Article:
Duterte seen talking Philippine peso beyond 50 to the dollar hit in 2008 global financial crisis
The last time the Philippine peso neared 50 to the dollar, the global financial system was melting down and the central bank raised interest rates to defend it. This time, it has been driven by the president cursing his trading partners and his finance chief accepting the declines.
Credit Suisse Group AG and Rabobank Groep predict the currency will weaken past 50 per dollar next year, a level last seen in November 2008. Pioneer Investment Management Ltd. doesn’t see the peso as a long-term, strategic investment. The currency fell to a seven-year low of 48.618 in October, and was Asia’s worst performer in the third quarter, when it fell 3 per cent.
Global funds have pulled more than US$600 million from Philippine stocks since inflows this year peaked in August as Rodrigo Duterte cursed while talking about President Barack Obama and announced a “separation” from the US during an official visit to China.
Concerns that his outbursts may jeopardise investments in the nation’s more than $20 billion business outsourcing industry have forced his administration’s top officials to assure companies their interests will be protected as the leader builds new global alliances.
“Economic impact is difficult to gauge at this stage and may only be seen longer term, but the uncertainty on his foreign policy could deter foreign investment,” said Trang Thuy Le, a macro strategist in Hong Kong at Credit Suisse. “For now, we think it warrants a higher degree of risk premium and volatility to be priced in the Philippine peso.”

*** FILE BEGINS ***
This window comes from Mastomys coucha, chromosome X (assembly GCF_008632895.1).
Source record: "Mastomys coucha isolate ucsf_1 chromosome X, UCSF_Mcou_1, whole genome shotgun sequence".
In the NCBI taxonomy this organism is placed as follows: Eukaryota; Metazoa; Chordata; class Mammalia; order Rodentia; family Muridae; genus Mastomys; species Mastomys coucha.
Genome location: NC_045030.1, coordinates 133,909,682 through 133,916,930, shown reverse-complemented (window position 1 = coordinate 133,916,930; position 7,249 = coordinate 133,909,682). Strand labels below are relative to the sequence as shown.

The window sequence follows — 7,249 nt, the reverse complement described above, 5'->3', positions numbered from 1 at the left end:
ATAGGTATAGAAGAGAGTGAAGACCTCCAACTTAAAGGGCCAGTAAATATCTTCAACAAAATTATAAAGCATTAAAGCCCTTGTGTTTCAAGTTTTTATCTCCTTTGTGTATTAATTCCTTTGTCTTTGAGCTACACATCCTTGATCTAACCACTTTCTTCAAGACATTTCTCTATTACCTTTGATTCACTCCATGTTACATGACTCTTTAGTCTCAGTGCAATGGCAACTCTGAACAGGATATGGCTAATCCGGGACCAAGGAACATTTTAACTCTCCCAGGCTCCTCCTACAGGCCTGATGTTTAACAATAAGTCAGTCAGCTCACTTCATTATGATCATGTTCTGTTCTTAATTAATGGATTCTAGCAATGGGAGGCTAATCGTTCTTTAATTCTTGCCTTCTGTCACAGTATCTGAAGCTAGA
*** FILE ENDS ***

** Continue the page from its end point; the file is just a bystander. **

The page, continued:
A gauge of swings in the peso climbed to a two-year high of 7.3 per cent on October 12 after Duterte said he may travel to Russia after official visits to China and Japan. One-month implied volatility was at 6.1 per cent on Tuesday, compared with a 12-month low of 4.4 per cent in August.
The Philippine currency closed at 48.41 per dollar on Friday. Local markets were shut Monday and Tuesday for holidays. The peso has weakened from a seven-month high of 45.85 on June 9, before Duterte started his six-year ter
Credit Suisse predicts the currency will drop to 50.3 by March, while Rabobank expects that level to be reached by June. The forecasts compare with the median estimate of 48.2 by mid-2017 in a Bloomberg survey of strategists. Rabobank’s projection mainly reflects its expectations of a weaker Chinese yuan and is yet to factor in political tensions with the US, according to Michael Every, its head of financial markets research for Asia Pacific in Hong Kong.
“What would concern me is an abrupt drop,” Finance Secretary Carlos Dominguez said in an October 26 interview in Tokyo. “The rate of change is the most important. If it is orderly, if it is rational, it is OK.”